More than 100 experiences are available on the platform across New Zealand after a pilot launch in Queenstown last year proved it was a successful endeavour for our tourism-focused country (Airbnb had more than 1.9 million guest arrivals into New Zealand in 2017, which equates to 71 percent growth year-over-year).
Some of the experiences already available include learning the Haka in Queenstown from a local of Maori descent named Joe, or making a sculpture at Weta Workshop alongside Matthew, one of its employees.
But what differentiates it from the experiences you’d find on the likes of Trip Advisor, or just a good ol’ Google search?
Airbnb New Zealand country manager Sam McDonagh says what the experiences the company carefully vets and improves before publishing to its platform go beyond the typical tours, as they are designed and led by entrepreneurial locals who want to pass on their own hobbies, skills or expertise with others.
“The expansion of experiences across all of New Zealand will help to boost tourism outside of city centres by attracting more people to regional areas. Experiences are a great way for creative entrepreneurs to tap into their passions and unlock economic opportunities through the platform,” McDonagh says.
“We know the importance to our travelers of living like a local, so number one: what is the knowledge a host is going to bring to the experience that is unique and others might not know?”
“The second thing is the access – it’s like being an insider – or lining up to go to a nightclub and being able to skip the queue. There might be a secret beach that only locals know about. For example, we’ve got hosts just outside of Auckland that know of a beach with magnetic sand where you can create sculptures, so that’s access to something other people don’t know about.”
Statistics about Airbnb in New Zealand
- 40,000 listings nationally
- The average host makes $4700 a year
- 28 nights are spent hosted, on average
- More than 100 experiences are now live on platform
So, what other ways are people using the platform to be entrepreneurial? According to McDonagh, a lot of the feedback they hear from hosts is that making their humble abode up on the platform – or making a room from their humble abode available – allows them to pursue whatever creative pursuit they want to do far more flexibly than working another job.
“People in the creative sectors – like musicians or artists – if they share their home on Airbnb, it means they can focus on what they’re passionate about as opposed to working another job that takes them away from what’s important to them,” he says.
And the company is itching for more people to follow this lead and put their homes on the platform. One of the key issues Airbnb has faced is there hasn’t been enough homes to go around, or not enough variety suited to everyone’s particular tastes. So its new ambitious goal is to get one billion people on the platform by 2028.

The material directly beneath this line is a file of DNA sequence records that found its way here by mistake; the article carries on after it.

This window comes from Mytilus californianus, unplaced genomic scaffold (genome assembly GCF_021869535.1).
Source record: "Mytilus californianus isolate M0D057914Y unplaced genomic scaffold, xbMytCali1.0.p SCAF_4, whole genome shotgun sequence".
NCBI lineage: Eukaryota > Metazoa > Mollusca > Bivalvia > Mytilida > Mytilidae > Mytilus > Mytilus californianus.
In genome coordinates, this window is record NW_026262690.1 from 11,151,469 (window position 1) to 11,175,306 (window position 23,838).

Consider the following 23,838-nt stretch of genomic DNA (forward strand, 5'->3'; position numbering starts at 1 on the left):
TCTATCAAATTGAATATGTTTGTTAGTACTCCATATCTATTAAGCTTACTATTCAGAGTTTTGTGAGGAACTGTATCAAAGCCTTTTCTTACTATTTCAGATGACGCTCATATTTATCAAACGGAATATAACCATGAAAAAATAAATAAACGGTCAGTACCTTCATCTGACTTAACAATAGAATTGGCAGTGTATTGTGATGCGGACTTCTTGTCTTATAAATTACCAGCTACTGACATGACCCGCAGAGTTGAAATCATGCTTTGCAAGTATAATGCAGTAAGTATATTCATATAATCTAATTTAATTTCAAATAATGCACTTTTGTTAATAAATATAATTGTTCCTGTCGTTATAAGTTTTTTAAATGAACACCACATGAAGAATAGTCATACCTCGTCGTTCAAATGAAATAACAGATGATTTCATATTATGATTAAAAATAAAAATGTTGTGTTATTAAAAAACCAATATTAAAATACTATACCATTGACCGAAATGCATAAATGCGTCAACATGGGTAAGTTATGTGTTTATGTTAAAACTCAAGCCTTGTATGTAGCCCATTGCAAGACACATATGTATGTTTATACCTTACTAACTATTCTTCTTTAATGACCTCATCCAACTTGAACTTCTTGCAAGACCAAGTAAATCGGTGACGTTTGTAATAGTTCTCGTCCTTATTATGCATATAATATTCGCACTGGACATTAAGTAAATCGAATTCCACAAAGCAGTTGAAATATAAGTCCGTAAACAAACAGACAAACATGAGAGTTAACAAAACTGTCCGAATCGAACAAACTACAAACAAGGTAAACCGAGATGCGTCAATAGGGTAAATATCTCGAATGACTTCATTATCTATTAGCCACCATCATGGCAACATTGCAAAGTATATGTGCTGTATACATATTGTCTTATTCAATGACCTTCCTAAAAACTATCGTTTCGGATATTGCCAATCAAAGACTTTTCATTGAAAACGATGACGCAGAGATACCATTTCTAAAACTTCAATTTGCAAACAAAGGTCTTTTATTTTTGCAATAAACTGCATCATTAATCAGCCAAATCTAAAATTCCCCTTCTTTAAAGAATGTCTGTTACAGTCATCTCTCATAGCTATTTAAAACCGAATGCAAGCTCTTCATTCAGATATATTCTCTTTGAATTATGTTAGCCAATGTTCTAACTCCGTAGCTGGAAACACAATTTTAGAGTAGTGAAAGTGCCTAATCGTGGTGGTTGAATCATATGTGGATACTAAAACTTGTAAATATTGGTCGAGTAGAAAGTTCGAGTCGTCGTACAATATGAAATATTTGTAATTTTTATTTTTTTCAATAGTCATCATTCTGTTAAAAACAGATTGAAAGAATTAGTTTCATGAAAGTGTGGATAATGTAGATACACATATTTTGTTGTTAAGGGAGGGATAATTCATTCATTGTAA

“There’s certain markets around the world, like London, Paris, Toyko, Osaka and Kyoto, and even places like Auckland, Sydney and Melbourne, where there are genuinely times where there are not enough listings to on Airbnb to meet the demand,” McDonagh says.
“That’s not 365 days a year, so one of the things we talk about is the idea and concept of normalising hosting, so how do you share your home, even if it’s just for a night for an event?
“This weekend, in Auckland there’s the Bledisloe Cup. So there are probably some people around Eden Park, and even Ponsonby and Grey Lynn, that may not have shared their home on Airbnb before, but they’re doing it tonight – and that might mean that because of that, they’re taking their family to the rugby, so there’s lots of reasons people do it.”
In terms of business travel trends spotted, McDonagh says people using Airbnb to travel for work is now the fasting growing category on the platform, with 300 percent growth year-on-year. A big chunk of these work trips also include a Friday, Saturday and Sunday night tacked onto the beginning or end, showing people are combining business with pleasure (‘bleasure’) when they go away, he says.
“We’re seeing that a lot, particularly with younger employees who are saying, ‘this is the way I want to travel’,” he says. “The average duration for a business trip on Airbnb is longer than a normal trip, which in New Zealand might be around six days. It’s a little longer when people are traveling for work.”
Unlike the trips part of Airbnb, which relies on the trust of the community, the experiences are carefully vetted by the company. So while you can put yourself forward, there’s no guarantees you’ll make the cut – but it’s worth a shot.
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